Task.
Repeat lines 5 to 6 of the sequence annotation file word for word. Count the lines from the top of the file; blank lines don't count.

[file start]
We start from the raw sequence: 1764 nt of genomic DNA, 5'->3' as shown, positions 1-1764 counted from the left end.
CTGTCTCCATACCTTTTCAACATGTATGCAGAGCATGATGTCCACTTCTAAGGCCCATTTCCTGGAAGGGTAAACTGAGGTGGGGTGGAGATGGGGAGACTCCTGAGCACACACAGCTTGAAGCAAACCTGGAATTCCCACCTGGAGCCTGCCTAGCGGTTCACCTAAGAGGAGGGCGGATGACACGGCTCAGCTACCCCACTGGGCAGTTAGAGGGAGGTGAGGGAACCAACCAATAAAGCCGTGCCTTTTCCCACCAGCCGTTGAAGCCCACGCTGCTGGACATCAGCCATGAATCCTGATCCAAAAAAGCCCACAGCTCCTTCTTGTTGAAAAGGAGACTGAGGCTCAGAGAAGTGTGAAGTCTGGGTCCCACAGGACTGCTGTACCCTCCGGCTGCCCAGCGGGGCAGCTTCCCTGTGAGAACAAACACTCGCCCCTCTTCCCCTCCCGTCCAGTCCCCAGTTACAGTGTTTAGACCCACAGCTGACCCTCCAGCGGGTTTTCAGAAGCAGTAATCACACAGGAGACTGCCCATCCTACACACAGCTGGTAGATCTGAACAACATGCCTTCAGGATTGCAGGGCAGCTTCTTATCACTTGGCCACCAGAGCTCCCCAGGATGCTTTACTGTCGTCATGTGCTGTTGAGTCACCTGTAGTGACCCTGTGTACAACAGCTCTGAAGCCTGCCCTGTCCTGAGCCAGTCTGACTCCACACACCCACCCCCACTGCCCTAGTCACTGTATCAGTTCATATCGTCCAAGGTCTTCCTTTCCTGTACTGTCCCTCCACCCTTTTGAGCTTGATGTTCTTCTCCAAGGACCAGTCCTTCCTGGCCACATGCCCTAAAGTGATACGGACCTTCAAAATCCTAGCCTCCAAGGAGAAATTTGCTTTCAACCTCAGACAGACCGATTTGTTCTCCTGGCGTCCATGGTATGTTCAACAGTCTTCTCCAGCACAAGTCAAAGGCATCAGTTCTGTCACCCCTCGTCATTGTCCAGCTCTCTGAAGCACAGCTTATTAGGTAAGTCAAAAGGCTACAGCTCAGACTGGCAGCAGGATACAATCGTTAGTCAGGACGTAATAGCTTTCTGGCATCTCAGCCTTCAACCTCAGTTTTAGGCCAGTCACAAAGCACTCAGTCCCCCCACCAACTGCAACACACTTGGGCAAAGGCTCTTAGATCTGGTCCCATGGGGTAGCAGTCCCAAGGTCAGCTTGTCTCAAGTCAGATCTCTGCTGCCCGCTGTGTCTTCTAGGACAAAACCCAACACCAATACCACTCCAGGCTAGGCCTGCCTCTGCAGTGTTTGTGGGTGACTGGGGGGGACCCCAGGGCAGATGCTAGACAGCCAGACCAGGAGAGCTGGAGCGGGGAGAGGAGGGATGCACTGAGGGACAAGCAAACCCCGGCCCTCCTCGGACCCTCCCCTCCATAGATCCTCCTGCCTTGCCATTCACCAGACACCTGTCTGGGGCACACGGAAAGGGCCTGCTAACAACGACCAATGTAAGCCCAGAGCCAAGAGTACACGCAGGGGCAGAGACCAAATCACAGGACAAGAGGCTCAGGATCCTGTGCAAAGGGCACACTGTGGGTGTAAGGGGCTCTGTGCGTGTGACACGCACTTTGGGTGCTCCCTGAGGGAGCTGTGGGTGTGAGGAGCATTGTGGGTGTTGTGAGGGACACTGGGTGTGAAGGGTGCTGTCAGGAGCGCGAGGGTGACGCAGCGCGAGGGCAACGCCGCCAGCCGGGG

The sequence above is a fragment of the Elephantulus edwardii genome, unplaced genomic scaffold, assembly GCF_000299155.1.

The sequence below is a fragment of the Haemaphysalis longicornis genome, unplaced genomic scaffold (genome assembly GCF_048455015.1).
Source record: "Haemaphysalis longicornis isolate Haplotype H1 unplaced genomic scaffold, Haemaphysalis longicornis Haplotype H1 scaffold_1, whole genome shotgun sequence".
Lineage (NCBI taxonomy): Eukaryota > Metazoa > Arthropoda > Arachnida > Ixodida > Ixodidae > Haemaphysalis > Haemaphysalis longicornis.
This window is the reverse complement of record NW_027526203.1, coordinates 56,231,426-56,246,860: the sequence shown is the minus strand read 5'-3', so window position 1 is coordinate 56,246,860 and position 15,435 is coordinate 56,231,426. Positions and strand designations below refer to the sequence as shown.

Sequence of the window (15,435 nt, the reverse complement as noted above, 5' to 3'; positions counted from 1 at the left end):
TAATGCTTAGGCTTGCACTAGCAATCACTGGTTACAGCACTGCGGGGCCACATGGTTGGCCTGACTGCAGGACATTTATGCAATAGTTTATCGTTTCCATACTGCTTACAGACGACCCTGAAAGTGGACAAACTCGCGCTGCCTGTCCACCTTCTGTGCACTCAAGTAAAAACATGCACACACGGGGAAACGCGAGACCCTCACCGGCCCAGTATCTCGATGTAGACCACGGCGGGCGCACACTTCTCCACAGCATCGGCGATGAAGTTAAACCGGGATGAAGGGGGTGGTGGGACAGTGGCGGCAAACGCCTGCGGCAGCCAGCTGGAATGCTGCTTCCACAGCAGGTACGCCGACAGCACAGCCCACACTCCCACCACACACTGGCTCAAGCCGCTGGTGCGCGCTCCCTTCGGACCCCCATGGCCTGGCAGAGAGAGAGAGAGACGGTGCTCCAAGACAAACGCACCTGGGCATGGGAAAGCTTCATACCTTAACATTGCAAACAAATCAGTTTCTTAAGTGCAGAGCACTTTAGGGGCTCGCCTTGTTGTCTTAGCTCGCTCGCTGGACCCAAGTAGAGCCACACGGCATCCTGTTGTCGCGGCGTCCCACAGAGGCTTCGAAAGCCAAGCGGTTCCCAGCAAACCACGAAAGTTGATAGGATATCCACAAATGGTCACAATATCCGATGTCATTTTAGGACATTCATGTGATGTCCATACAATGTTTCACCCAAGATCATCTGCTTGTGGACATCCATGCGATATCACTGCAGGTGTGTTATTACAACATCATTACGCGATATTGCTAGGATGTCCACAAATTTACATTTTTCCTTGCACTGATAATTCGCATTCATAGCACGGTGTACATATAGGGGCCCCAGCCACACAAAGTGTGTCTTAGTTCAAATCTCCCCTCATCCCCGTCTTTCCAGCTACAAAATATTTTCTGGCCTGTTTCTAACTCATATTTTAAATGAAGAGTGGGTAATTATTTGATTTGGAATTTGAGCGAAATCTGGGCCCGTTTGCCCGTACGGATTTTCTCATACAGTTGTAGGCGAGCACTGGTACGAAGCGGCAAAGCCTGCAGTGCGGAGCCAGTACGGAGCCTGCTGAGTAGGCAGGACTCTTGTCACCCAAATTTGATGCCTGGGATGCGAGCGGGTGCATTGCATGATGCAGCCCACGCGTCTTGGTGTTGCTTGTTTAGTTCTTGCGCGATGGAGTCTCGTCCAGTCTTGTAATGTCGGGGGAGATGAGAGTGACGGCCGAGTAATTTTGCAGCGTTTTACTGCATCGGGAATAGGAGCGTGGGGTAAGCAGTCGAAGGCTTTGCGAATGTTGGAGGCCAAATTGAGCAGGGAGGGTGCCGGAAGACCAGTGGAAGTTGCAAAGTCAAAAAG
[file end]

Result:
Source record: "Haemaphysalis longicornis isolate Haplotype H1 unplaced genomic scaffold, Haemaphysalis longicornis Haplotype H1 scaffold_1, whole genome shotgun sequence".
Lineage (NCBI taxonomy): Eukaryota > Metazoa > Arthropoda > Arachnida > Ixodida > Ixodidae > Haemaphysalis > Haemaphysalis longicornis.